• A personal one – at Christmas don’t bring in a musical clock that every hour places a tinny, high-pitched ‘version’ of Jingle Bells. You know who are, Lou!

Office managers these ones are for you:

  • Create quiet spaces where people can focus on their work away from distractions.
  • Conversely you could create a noisy area – somewhere for huddles, lunch breaks, team training sessions to take place – just make sure it’s not next to the quiet space.
  • Assign quiet times – perhaps post lunch when everyone is in a bit of a lull anyway.
  • Introduce a visual key system so people can show if they are willing to be interrupted. We placed coloured cards on the top of our screens – green for yes, I’m free and happy to speak and red for I’m focussing on a task and do not want to be interrupted. Or there’s the earbud code – one in for happy to be spoken to, two in for leave me alone.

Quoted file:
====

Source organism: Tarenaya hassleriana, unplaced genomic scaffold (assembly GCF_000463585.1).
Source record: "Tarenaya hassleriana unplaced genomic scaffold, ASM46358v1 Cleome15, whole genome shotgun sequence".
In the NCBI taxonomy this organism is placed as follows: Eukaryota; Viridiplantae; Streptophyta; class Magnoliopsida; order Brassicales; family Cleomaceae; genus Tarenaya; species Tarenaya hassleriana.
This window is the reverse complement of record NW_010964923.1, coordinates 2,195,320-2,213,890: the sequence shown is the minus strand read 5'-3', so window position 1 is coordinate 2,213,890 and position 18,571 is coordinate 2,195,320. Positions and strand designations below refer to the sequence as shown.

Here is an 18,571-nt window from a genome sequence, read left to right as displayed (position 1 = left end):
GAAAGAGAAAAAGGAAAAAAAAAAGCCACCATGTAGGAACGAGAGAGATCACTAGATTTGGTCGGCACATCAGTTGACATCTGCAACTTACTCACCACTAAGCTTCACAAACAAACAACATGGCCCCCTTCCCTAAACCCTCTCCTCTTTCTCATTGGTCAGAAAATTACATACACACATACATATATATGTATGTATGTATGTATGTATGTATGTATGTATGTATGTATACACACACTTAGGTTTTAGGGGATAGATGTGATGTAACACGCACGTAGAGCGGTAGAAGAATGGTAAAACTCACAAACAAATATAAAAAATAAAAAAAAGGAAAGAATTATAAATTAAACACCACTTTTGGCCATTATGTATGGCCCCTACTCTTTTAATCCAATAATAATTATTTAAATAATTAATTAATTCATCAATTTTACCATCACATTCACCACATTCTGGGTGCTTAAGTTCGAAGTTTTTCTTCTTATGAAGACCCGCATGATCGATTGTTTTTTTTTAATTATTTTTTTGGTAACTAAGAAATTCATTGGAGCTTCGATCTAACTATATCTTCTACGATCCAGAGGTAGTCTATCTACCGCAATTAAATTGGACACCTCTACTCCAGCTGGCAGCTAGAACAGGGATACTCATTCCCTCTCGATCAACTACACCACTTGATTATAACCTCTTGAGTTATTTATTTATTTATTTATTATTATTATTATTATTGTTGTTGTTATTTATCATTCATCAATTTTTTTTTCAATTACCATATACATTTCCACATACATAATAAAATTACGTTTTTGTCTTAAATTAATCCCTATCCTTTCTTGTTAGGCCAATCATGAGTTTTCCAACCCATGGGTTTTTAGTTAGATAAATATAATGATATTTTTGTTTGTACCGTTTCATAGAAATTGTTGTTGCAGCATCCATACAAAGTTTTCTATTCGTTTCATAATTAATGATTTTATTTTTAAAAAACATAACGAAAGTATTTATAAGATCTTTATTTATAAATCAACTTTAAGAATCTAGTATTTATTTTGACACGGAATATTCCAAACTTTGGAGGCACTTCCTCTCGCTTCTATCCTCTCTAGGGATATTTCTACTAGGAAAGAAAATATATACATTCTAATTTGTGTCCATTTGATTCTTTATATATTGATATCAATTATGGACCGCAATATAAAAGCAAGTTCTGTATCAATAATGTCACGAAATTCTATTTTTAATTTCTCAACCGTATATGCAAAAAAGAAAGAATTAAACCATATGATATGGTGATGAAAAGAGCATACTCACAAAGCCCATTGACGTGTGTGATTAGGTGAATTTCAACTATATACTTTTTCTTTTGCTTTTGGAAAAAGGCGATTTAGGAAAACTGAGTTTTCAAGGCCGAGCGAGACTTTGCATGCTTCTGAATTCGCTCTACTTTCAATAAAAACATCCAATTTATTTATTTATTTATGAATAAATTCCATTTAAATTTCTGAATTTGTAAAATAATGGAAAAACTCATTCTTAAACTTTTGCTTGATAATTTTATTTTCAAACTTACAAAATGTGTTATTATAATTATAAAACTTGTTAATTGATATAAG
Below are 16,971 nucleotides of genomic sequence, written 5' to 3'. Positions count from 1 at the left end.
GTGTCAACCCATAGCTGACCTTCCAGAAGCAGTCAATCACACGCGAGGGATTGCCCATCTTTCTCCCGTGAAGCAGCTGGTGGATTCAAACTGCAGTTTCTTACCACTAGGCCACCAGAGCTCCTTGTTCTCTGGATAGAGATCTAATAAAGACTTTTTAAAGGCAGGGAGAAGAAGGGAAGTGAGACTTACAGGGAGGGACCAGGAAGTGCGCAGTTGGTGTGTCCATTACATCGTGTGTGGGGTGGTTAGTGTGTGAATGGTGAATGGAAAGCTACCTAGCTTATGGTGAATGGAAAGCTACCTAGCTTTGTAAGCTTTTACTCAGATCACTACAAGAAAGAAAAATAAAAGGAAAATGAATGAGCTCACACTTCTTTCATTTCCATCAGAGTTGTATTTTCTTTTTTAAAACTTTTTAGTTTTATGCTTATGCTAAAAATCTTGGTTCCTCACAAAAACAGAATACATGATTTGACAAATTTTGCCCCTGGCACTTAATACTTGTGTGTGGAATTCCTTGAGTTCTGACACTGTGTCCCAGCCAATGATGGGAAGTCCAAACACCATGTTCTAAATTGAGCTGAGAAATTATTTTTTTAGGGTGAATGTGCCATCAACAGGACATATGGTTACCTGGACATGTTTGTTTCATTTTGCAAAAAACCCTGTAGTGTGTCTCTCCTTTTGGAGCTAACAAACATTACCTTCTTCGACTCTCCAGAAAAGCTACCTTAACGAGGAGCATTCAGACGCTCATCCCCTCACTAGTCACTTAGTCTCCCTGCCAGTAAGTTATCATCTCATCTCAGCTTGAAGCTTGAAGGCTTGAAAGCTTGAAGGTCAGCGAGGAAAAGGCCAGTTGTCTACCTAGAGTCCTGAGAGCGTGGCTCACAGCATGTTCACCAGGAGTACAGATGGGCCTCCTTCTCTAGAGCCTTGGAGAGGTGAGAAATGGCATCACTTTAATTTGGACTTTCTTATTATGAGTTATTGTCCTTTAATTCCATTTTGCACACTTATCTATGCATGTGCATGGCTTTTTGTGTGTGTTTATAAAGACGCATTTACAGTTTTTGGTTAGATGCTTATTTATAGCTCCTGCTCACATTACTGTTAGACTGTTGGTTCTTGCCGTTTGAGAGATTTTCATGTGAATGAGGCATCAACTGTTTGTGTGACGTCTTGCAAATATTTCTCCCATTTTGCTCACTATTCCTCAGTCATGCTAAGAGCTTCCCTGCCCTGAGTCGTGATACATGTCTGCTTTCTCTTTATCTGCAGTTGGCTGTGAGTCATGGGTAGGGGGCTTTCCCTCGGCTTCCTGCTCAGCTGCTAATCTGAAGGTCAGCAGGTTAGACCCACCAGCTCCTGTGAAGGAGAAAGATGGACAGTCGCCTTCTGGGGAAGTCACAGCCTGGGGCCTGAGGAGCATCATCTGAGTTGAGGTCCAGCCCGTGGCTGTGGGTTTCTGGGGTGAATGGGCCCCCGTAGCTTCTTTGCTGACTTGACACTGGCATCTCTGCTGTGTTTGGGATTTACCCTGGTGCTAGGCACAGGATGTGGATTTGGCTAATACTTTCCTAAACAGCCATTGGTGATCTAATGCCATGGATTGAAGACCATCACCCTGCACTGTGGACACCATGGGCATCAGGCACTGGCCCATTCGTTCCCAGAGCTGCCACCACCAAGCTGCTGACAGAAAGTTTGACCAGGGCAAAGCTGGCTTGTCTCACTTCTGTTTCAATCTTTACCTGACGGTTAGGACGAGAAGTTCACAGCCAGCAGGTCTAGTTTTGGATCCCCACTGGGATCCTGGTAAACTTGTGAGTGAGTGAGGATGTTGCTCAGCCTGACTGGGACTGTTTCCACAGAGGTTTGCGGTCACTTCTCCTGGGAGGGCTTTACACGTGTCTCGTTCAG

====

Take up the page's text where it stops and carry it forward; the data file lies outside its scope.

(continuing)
• Encourage staff to work from home. Yes, I know we’re only just heading back to our offices but one or two days a week at home can make a massive difference to the quality of life and productivity of an employee who prefers it quiet.
  • No speakerphone conversations in the office – hearing one voice is bad enough!
  • And leading on from this – no video calls at desks – encourage everyone to treat video calls as a meeting and go to a designated meeting space.
  • Move noise generating equipment away from desks and quiet areas. It might be a noisy machine, or it could be people congregating and chatting at the printer.